2015 is a year that will be remembered for having an almost ludicrously strong movie slate.
And there’s nothing quite like a string of hit movies to drive strong sales in the toy market.
Between a summer movie launch and autumn DVD release, there are two distinct marketing blitzes to the tune of many millions, which usually ensure any vaguely successful movie romps home at the checkouts in terms of merchandise and particularly toy sales.
None of this is new; in fact it’s been a cyclical process in the toy business for decades. However, what is more interesting this time around is that following a huge movie year like this, there is usually a quieter period for a year or two afterwards.
The perennial toy brands that sometimes take a beating when a smash hit movie cannibalises their sales (e.g. Frozen and Barbie) have historically tended to bounce back once the movies are in the rear view mirror. That’s certainly something I’d expect to see from Barbie in 2015 and 2016 to continue that example.
The difference though between the past versus the present and future is that the structure and process of those movie studios or toy companies who produce movies likely to drive toy sales has changed.
Toy companies are ever closer to Hollywood – instead of this being an objective, it’s now a matter of fact, as Hasbro and LEGO have proven.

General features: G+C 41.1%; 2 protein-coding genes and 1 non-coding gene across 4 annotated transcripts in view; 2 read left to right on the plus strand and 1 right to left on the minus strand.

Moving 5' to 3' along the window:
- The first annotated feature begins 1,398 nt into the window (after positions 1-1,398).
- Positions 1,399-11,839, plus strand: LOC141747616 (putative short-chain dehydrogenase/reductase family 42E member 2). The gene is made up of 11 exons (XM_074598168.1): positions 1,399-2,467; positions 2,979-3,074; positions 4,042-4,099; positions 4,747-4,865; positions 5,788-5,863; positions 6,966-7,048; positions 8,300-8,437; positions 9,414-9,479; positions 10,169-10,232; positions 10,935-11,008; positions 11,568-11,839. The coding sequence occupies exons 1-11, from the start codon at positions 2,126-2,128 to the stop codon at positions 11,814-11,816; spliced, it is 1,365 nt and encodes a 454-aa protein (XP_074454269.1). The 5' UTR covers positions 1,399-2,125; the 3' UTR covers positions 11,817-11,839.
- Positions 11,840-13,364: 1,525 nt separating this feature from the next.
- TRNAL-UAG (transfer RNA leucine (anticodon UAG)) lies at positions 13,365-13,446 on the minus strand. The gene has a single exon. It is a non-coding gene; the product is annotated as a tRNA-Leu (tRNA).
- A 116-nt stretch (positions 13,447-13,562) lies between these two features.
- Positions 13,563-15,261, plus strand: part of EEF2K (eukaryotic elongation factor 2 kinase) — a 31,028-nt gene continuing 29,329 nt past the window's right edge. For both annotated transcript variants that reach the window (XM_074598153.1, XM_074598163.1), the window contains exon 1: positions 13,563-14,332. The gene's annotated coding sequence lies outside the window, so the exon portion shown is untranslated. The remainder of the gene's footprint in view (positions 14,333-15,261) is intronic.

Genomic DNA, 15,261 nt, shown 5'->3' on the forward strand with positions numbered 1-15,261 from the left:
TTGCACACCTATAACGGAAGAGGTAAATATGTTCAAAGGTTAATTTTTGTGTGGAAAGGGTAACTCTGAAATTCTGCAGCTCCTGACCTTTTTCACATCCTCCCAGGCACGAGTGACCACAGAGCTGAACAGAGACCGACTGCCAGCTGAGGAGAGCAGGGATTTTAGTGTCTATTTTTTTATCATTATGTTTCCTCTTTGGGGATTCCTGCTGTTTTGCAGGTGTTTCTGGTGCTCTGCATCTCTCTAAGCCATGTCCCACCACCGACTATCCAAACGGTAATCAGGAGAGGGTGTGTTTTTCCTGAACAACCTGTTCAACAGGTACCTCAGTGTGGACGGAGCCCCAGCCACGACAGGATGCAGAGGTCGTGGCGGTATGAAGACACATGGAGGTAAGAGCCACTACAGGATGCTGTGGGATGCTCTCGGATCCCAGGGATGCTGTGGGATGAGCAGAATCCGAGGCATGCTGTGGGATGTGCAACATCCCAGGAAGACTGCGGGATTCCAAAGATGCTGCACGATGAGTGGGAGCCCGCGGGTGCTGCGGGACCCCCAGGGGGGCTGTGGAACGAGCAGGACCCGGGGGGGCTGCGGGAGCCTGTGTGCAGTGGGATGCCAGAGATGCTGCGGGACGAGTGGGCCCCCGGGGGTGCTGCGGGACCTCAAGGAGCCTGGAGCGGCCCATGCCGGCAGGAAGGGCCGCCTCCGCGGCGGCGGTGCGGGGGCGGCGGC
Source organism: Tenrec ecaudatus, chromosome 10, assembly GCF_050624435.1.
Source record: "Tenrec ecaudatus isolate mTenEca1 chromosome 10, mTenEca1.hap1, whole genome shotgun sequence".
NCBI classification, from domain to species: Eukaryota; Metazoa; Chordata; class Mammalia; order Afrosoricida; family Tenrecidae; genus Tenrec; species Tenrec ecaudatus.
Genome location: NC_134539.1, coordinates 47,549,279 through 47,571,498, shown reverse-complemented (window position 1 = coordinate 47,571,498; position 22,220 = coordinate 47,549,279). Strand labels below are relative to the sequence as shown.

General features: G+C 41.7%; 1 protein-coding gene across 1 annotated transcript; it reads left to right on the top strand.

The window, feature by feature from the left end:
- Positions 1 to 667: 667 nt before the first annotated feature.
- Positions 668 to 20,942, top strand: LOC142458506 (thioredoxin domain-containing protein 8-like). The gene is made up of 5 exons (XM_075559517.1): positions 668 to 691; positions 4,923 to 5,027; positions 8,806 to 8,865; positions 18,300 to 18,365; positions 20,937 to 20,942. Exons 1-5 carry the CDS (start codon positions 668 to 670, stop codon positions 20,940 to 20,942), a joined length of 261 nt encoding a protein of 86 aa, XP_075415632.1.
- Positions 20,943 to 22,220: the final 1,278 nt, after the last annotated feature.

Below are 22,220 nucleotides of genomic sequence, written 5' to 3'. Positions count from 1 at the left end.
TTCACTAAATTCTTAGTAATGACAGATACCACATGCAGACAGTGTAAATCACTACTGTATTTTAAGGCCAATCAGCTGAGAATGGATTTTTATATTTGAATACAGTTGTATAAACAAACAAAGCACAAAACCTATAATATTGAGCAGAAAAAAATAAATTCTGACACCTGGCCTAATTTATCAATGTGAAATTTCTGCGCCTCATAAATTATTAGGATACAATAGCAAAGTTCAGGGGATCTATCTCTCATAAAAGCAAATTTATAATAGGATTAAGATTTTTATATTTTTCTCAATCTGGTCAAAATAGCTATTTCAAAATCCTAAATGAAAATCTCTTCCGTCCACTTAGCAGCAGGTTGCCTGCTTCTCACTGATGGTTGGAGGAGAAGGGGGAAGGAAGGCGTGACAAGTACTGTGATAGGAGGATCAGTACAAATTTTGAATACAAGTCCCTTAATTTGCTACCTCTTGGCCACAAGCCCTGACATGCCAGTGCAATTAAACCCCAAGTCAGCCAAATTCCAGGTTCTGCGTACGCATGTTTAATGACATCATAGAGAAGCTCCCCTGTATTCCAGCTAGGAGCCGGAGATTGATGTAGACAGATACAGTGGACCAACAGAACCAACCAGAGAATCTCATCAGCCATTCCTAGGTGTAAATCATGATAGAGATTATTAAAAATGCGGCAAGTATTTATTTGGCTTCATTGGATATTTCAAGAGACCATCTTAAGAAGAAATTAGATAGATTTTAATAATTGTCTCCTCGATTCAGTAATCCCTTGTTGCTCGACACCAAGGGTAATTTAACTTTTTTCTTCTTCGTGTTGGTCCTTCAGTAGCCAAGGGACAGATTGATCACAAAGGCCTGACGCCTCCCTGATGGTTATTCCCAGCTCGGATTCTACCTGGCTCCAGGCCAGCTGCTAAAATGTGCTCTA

The Star Wars brand is now in the hands of a company more likely to be prolific in terms of output than the previous owners and founders of the franchise (combined short term with a December 2015 release for the next Star Wars movie, which will push toy sales into 2016 to a degree).
And in the super hero movie space we have never had more output.
I recently went to watch Ant-Man, a Marvel character that, while now obviously well-known due to the movie, was previously little known except among the more avid followers of retro comics.
It occurred to me while watching the film, and while seeing comparatively successful box office numbers, that if a little known comic character like Ant-Man can be made into at least a reasonably successful movie and toy line, then perhaps we aren’t going to see those opportunities for perennial toy brand resurgence that flat movie years offer.
Or to put it another way, it seems like we just aren’t going to have many quiet movie years again for the foreseeable future, which is great news in terms of top line sales for the toy industry, but represents an even stronger challenge than before in terms of perennial brands.